Tuesday, September 11, 2007

Stephen Patterson's RBL review of Craig A. Evans

Over at RBL, Stephen J. Patterson does a review of Craig A. Evans' volume, Fabricating Jesus: How Modern Scholars Distort the Gospels and it goes to show that biblical scholarship is never dull! While his review offers much for comment, I'll restrict myself to one item.

Patterson notes Evans' critique of the theory that the historical Jesus was essentially a Palestinian Cynic philosopher. And Patterson points out the apprent irony that one of the endorsements of the book was written by Gerd Theissen who was responsible for originating the Cynic hypothesis, citing an article by Theissen written in the 70s (ZTK 70 [1973]: 245-71; I would add here also Gerd Theissen, Sociology of Early Palestinian Christianity [trans. John Bowden; Philadelphia: Fortress, 1978], 14-15 and Martin Hengel, The Charismatic Leaders and His Followers [trans. James C. G. Greig; Edinburgh: T&T Clark, 1981 [1968]], 54). However, niether Theissen nor Hengel ever argued that Jesus was a Cynic philosopher, they only pointed out analogies of Cynic practices with the Jesus movement. So I would not call Theissen the originator of the Cynic hypothesis as it pertains to Historical Jesus studies. About the Jesus of the Jesus Seminar, Theissen wrote with a comic flare that is rarely found in a German scholar: ‘The “non-eschatological Jesus” seems to have more Californian than Galilean local colouring’ (Gerd Theissen and Annette Merz, The Historical Jesus: A Comprehensive Guide [trans. John Bowden; Minneapolis: Fortress, 1998], 11). John Dominic Crossan's co-author, Jonathan L. Reed, has written this about the Cynic Jesus hypothesis as well: ‘In this context it should be stressed that lacking a substantial component of gentile inhabitants, having only two Jewish cities in their infancy of Hellenization, and lacking much evidence for interregional trade, notions of Cynic itinerants influencing Jesus or his first followers makes little sense. Though the scholarly comparison of Jesus’ teaching with that of Cynicism merits attention as an analogy, any genealogical relationship between Jesus and Cynics is highly unlikely' (Jonathan L. Reed, Archaeology and the Galilean Jesus [Harrisburg: TPI, 2000], 218). Thus, Evan's critique of the Cynic hypothesis cannot be laid at the feet of his evangelical convictions and then swept aside because of it.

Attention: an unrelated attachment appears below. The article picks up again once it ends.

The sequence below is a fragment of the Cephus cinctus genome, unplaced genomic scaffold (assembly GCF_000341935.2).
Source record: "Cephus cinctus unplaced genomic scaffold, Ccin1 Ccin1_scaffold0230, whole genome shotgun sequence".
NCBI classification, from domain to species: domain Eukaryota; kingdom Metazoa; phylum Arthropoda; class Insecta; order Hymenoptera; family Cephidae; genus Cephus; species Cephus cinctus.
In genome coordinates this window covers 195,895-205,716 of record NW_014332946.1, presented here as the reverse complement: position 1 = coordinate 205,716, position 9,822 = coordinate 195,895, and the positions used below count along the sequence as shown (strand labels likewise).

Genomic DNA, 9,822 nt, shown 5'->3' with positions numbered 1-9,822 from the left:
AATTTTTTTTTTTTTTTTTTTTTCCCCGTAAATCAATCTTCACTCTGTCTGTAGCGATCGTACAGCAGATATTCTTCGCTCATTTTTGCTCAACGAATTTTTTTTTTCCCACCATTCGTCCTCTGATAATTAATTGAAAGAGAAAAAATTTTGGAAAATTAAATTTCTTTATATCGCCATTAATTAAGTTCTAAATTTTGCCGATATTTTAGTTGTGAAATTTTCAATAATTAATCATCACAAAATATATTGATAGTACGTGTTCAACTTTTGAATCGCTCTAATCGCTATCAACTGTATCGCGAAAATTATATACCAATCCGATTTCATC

See further Michael F. Bird, 'The Peril of Modernizing Jesus and the Crisis of Not Contemporizing the Christ,' EQ 78 (2006): 291-312.

1 comment:

geoffhudson.blogspot.com said...

I prefer a radical 'Jesus' of the 'fourth philosophy' (really the third philosophy) about which Josephus's later editors (winners looking for an explanation of the Roman war against the Jews) wrote that it 'had a great many followers therein, filled our civil government with tumults at present, and laid the foundation of our future miseries, by this system of philosophy, which we were before unacquainted withal... and this the rather because the infection which spread thence among the younger sort, who were zealous for it, brought the public to destruction.'

Anyone could easily believe that the source of the violence was 'the fourth philosophy'. I contend that the violence came from the 'civil government', the Sanhedrin led by the high priests. Theirs was a violent reaction to suppress the 'fourth philosophy'. The so-called 'infection' was the prophet's teaching about the Spirit which could indwell people and 'spread' - in Jewish terms diseases had their origins in impure spirits. This was no cynic movement among Jews - it was a cultural revolution that had its basis in the OT going back to the time of Abraham who obeyed God's Spirit.